Sometimes, it's nice to just forget about the world and regress to the days of innocence, so for those who might prefer to go old-school and find a simple picture behind each window, there's this:

Human Rights Day ~ Dec. 10

Every year, it seems that there's never been a more crucial time to remind ourselves and others of the many, many people around the world whose basic human rights are ignored or completely quashed, and this year, like every year, it feels more important than ever. December 10 is as good a day as any for us to think about this, as it is the day, in 1948, that the United Nations General Assembly adopted the Universal Declaration of Human Rights ( This year's theme is "Our Rights. Our Freedoms. Always." It is a reminder of the four basic freedoms, as articulated by President Franklin Roosevelt in 1941 ~ freedom from fear, freedom of speech, freedom of worship, and freedom from want:

A Few Good Books

Around about this time each year, we start seeing wrap-up stories ~ the best of this, the worst of that. The ones that interest me most are the ones about books. Who says people don't read anymore? If they didn't, why are there so many books being published? This list alone, from the wonderful nerds over at NPR, boggles the mind with its breadth and ~ well, length:
   Now. what would you guess was the best-selling book of 2015, as determined by its sales on Go Set a Watchman? Something by Erik Larson, Ta-Nehisi Coates, or Anne Tyler, perhaps?:
   Here's a list of five books recommended by PRI (Public Radio International) reporters ~ and you know that's going to be an eclectic and maybe even obscure lot:
   from The Atlantic's editors and writers:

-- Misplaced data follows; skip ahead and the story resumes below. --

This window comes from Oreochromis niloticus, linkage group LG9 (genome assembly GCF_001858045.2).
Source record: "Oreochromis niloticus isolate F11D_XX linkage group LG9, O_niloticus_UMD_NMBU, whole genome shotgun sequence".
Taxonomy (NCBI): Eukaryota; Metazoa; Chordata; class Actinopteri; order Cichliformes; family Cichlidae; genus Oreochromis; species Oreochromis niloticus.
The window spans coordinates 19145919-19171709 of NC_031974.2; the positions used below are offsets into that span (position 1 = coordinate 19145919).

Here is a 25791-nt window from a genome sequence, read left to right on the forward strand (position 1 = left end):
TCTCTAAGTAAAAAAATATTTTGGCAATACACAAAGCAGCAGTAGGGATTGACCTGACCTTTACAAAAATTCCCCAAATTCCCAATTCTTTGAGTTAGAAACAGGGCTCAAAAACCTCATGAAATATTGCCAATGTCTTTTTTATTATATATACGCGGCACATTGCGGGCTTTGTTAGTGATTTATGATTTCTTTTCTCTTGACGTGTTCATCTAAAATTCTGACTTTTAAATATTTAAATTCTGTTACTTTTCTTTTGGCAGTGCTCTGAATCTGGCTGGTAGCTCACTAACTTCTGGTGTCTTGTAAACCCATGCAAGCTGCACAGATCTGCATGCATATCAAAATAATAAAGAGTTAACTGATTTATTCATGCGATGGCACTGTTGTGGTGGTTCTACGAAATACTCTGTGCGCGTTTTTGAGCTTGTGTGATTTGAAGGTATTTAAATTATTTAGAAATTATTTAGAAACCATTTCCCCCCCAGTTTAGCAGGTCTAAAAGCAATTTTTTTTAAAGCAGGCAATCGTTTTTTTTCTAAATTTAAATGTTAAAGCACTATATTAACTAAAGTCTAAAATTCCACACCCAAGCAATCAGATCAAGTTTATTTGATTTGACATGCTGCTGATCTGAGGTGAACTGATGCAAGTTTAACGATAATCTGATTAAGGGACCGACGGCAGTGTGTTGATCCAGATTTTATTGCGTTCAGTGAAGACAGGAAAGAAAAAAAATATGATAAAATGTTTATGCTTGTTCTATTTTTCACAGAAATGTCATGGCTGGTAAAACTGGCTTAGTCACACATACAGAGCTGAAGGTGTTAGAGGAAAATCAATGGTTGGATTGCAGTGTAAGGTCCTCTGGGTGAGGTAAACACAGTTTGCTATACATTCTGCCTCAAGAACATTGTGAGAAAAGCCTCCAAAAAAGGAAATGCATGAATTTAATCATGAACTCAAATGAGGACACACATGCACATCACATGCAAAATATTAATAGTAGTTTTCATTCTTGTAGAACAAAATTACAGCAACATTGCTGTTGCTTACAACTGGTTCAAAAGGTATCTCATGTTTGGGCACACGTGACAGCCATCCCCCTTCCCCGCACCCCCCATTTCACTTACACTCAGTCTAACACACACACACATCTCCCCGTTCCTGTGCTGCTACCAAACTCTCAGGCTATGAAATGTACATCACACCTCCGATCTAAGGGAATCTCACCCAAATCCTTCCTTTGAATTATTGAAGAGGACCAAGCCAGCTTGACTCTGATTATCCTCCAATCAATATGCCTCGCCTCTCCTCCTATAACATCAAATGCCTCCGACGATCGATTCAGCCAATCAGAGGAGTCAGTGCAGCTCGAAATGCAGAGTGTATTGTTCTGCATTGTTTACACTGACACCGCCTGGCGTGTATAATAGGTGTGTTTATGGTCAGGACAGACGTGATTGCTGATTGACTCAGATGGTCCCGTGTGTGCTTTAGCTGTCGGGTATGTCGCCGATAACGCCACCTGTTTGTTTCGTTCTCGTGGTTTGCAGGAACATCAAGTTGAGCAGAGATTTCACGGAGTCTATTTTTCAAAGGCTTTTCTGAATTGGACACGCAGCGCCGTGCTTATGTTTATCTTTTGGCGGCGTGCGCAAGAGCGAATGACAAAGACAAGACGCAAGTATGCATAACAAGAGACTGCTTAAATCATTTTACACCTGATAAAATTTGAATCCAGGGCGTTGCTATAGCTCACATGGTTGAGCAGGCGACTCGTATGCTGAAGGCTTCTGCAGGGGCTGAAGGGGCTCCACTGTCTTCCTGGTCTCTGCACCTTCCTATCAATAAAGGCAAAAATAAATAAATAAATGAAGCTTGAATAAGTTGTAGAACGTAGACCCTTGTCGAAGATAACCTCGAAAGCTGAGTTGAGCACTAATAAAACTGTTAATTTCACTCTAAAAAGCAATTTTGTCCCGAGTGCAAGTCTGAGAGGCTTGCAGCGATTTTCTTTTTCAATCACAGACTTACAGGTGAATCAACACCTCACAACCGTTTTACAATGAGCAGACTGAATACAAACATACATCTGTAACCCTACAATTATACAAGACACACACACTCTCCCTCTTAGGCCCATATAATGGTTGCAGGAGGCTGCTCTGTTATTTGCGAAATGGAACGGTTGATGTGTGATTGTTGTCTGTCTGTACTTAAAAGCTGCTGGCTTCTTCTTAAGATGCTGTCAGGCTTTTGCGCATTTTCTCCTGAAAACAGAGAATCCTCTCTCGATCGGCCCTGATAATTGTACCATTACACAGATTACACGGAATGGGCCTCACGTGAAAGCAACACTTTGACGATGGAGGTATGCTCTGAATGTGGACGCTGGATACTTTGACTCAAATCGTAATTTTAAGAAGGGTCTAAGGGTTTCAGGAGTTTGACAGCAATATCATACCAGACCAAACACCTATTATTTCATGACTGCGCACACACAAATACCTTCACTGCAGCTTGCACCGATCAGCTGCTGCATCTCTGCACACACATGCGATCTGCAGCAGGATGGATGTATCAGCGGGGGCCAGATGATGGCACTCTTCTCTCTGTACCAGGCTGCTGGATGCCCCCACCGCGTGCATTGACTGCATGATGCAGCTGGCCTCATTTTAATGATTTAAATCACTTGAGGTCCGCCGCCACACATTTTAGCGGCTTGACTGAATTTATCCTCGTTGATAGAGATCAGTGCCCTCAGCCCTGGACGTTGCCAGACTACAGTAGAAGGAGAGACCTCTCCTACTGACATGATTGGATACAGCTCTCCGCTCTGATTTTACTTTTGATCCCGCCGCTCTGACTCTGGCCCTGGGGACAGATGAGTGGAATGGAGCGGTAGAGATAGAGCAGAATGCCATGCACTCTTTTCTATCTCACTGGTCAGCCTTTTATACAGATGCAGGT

from Vulture: 
   Huffington Post reviews:
   Some new ones to look forward to, compiled by USA Today:
   What would any grouping of literature reviews be without an entry from The New York Times?:
   Then, there are those reviews that read more like books in and of themselves and from which one can learn all sorts of fascinating things beyond the quality of the tome in question:
   An interesting thing is how few books are on all the lists and how many differences there are among said lists. So finally, for those who'd rather not compare and contrast them all, the best of the best-of lists, according to the Wall Street Journal: and Quartz:

Call Him Philosophical

It happens so often ~ a scientist/artist/writer whose genius is recognized only decades after his/her death. Such was the case with Herman Melville (1819-1891), whose Moby-Dick has just made it to the big screen (again) in In the Heart of the Sea (well, technically, this movie is an adaptation of a book based on the same real-life events that inspired Melville to write his book). His story could be either an inspirational or a depressing one for aspiring scientists/artists/writers, but either way, it's an interesting one. Life had been pretty good to Herman Melville for a long time, but that changed with his publication, more than 150 years ago, of the story of a sea captain's obsessive search for a gigantic sperm whale. Both author and book were roundly panned or ignored by critics and the reading public ~ and one could say that it was all the fault of fellow writer Nathaniel Hawthorne (1804-1864; The Scarlet Letter, The House of Seven Gables). Be that as it may, Melville was sure that, eventually, his novel would get the praise and fame he knew it deserved. He saw what some would have called a failure as proof of his success as a writer, saying, "He who has never failed somewhere, that man cannot be great":

Just Because: 'It Can't Happen Here'

It's been a while since I've shared a book in a "Just Because" post, but given the rhetoric we're hearing on the political stage (and, unfortunately, from some of our fellow citizens) these days, I'm thinking that now is the time and this is the book. Published in 1935 and written as fascism was on the rise in Europe, It Can't Happen Here is a significantly titled novel by Sinclair Lewis (1885-1951), author of the perhaps better-known Main Street and Babbitt. Focusing mostly on the experiences of a local newspaper publisher, it's the story of a blowhard senator who is elected president based on his promises of financial success for everyone, protection from perceived threats ~ both internal (spies, bankers, anyone who's not a "real American") and external (Bolsheviks, fascists, communists) ~ and a return to traditional values. As president, he takes over the government and begins a totalitarian rule backed by paramilitary thugs.